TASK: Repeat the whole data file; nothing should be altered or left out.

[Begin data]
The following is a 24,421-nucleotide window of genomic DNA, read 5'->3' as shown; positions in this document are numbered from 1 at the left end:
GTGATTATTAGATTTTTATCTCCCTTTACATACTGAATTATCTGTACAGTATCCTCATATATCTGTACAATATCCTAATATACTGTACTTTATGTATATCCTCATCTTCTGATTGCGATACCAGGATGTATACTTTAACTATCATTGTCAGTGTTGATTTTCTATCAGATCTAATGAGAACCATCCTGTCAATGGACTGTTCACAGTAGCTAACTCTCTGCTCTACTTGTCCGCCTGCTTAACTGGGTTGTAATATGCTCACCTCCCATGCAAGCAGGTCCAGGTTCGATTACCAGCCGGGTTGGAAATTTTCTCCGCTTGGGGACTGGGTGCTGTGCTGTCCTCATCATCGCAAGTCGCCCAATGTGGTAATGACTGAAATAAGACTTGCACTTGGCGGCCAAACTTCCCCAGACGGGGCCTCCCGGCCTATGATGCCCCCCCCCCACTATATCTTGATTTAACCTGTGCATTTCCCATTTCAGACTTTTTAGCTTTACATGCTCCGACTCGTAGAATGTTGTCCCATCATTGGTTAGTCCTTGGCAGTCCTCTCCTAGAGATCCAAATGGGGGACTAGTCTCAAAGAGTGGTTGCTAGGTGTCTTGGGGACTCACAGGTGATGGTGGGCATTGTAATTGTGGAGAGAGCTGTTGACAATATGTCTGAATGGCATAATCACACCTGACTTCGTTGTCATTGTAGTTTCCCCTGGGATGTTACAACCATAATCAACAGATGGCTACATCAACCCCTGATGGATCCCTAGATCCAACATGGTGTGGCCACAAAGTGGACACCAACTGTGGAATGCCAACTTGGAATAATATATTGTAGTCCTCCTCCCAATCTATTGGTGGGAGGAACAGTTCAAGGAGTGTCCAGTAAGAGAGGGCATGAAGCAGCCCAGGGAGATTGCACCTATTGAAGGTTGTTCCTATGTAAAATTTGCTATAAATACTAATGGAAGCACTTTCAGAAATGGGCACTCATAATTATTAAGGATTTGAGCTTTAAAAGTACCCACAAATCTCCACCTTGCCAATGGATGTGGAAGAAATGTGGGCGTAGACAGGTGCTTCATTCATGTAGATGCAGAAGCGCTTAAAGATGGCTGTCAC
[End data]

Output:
The following is a 24,421-nucleotide window of genomic DNA, read 5'->3' as shown; positions in this document are numbered from 1 at the left end:
GTGATTATTAGATTTTTATCTCCCTTTACATACTGAATTATCTGTACAGTATCCTCATATATCTGTACAATATCCTAATATACTGTACTTTATGTATATCCTCATCTTCTGATTGCGATACCAGGATGTATACTTTAACTATCATTGTCAGTGTTGATTTTCTATCAGATCTAATGAGAACCATCCTGTCAATGGACTGTTCACAGTAGCTAACTCTCTGCTCTACTTGTCCGCCTGCTTAACTGGGTTGTAATATGCTCACCTCCCATGCAAGCAGGTCCAGGTTCGATTACCAGCCGGGTTGGAAATTTTCTCCGCTTGGGGACTGGGTGCTGTGCTGTCCTCATCATCGCAAGTCGCCCAATGTGGTAATGACTGAAATAAGACTTGCACTTGGCGGCCAAACTTCCCCAGACGGGGCCTCCCGGCCTATGATGCCCCCCCCCCACTATATCTTGATTTAACCTGTGCATTTCCCATTTCAGACTTTTTAGCTTTACATGCTCCGACTCGTAGAATGTTGTCCCATCATTGGTTAGTCCTTGGCAGTCCTCTCCTAGAGATCCAAATGGGGGACTAGTCTCAAAGAGTGGTTGCTAGGTGTCTTGGGGACTCACAGGTGATGGTGGGCATTGTAATTGTGGAGAGAGCTGTTGACAATATGTCTGAATGGCATAATCACACCTGACTTCGTTGTCATTGTAGTTTCCCCTGGGATGTTACAACCATAATCAACAGATGGCTACATCAACCCCTGATGGATCCCTAGATCCAACATGGTGTGGCCACAAAGTGGACACCAACTGTGGAATGCCAACTTGGAATAATATATTGTAGTCCTCCTCCCAATCTATTGGTGGGAGGAACAGTTCAAGGAGTGTCCAGTAAGAGAGGGCATGAAGCAGCCCAGGGAGATTGCACCTATTGAAGGTTGTTCCTATGTAAAATTTGCTATAAATACTAATGGAAGCACTTTCAGAAATGGGCACTCATAATTATTAAGGATTTGAGCTTTAAAAGTACCCACAAATCTCCACCTTGCCAATGGATGTGGAAGAAATGTGGGCGTAGACAGGTGCTTCATTCATGTAGATGCAGAAGCGCTTAAAGATGGCTGTCAC